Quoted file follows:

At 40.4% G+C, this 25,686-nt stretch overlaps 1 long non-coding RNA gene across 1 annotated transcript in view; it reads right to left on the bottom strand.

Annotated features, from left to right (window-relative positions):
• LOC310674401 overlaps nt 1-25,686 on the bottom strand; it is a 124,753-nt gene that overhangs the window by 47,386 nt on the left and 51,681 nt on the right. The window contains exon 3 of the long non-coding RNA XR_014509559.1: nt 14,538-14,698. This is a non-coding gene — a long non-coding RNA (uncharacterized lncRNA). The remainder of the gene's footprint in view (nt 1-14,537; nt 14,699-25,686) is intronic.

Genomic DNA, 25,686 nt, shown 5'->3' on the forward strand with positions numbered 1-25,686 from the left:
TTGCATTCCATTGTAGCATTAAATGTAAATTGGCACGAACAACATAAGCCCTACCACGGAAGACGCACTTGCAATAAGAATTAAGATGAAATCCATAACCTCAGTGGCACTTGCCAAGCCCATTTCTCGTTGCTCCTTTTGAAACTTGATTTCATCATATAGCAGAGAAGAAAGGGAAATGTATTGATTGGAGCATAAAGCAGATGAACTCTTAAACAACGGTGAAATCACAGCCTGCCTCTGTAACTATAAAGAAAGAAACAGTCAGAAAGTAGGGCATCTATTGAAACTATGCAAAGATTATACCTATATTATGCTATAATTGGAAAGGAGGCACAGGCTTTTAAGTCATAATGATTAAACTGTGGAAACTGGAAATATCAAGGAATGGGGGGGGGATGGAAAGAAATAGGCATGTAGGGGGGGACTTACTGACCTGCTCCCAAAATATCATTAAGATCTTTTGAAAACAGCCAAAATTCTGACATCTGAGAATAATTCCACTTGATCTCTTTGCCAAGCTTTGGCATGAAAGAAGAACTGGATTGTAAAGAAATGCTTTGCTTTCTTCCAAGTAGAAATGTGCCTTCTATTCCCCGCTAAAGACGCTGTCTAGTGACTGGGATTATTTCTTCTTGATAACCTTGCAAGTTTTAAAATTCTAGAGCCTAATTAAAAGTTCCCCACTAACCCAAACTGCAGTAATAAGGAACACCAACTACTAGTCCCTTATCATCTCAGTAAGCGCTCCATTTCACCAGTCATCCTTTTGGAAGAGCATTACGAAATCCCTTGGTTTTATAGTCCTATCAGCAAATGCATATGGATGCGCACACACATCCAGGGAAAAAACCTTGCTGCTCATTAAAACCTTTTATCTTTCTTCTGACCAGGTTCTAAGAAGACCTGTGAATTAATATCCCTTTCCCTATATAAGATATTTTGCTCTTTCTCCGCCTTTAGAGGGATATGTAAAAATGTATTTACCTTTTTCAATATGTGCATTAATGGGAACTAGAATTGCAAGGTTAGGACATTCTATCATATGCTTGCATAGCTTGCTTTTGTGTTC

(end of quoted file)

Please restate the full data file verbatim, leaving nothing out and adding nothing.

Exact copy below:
At 40.4% G+C, this 25,686-nt stretch overlaps 1 long non-coding RNA gene across 1 annotated transcript in view; it reads right to left on the bottom strand.

Annotated features, from left to right (window-relative positions):
• LOC310674401 overlaps nt 1-25,686 on the bottom strand; it is a 124,753-nt gene that overhangs the window by 47,386 nt on the left and 51,681 nt on the right. The window contains exon 3 of the long non-coding RNA XR_014509559.1: nt 14,538-14,698. This is a non-coding gene — a long non-coding RNA (uncharacterized lncRNA). The remainder of the gene's footprint in view (nt 1-14,537; nt 14,699-25,686) is intronic.

Genomic DNA, 25,686 nt, shown 5'->3' on the forward strand with positions numbered 1-25,686 from the left:
TTGCATTCCATTGTAGCATTAAATGTAAATTGGCACGAACAACATAAGCCCTACCACGGAAGACGCACTTGCAATAAGAATTAAGATGAAATCCATAACCTCAGTGGCACTTGCCAAGCCCATTTCTCGTTGCTCCTTTTGAAACTTGATTTCATCATATAGCAGAGAAGAAAGGGAAATGTATTGATTGGAGCATAAAGCAGATGAACTCTTAAACAACGGTGAAATCACAGCCTGCCTCTGTAACTATAAAGAAAGAAACAGTCAGAAAGTAGGGCATCTATTGAAACTATGCAAAGATTATACCTATATTATGCTATAATTGGAAAGGAGGCACAGGCTTTTAAGTCATAATGATTAAACTGTGGAAACTGGAAATATCAAGGAATGGGGGGGGGATGGAAAGAAATAGGCATGTAGGGGGGGACTTACTGACCTGCTCCCAAAATATCATTAAGATCTTTTGAAAACAGCCAAAATTCTGACATCTGAGAATAATTCCACTTGATCTCTTTGCCAAGCTTTGGCATGAAAGAAGAACTGGATTGTAAAGAAATGCTTTGCTTTCTTCCAAGTAGAAATGTGCCTTCTATTCCCCGCTAAAGACGCTGTCTAGTGACTGGGATTATTTCTTCTTGATAACCTTGCAAGTTTTAAAATTCTAGAGCCTAATTAAAAGTTCCCCACTAACCCAAACTGCAGTAATAAGGAACACCAACTACTAGTCCCTTATCATCTCAGTAAGCGCTCCATTTCACCAGTCATCCTTTTGGAAGAGCATTACGAAATCCCTTGGTTTTATAGTCCTATCAGCAAATGCATATGGATGCGCACACACATCCAGGGAAAAAACCTTGCTGCTCATTAAAACCTTTTATCTTTCTTCTGACCAGGTTCTAAGAAGACCTGTGAATTAATATCCCTTTCCCTATATAAGATATTTTGCTCTTTCTCCGCCTTTAGAGGGATATGTAAAAATGTATTTACCTTTTTCAATATGTGCATTAATGGGAACTAGAATTGCAAGGTTAGGACATTCTATCATATGCTTGCATAGCTTGCTTTTGTGTTC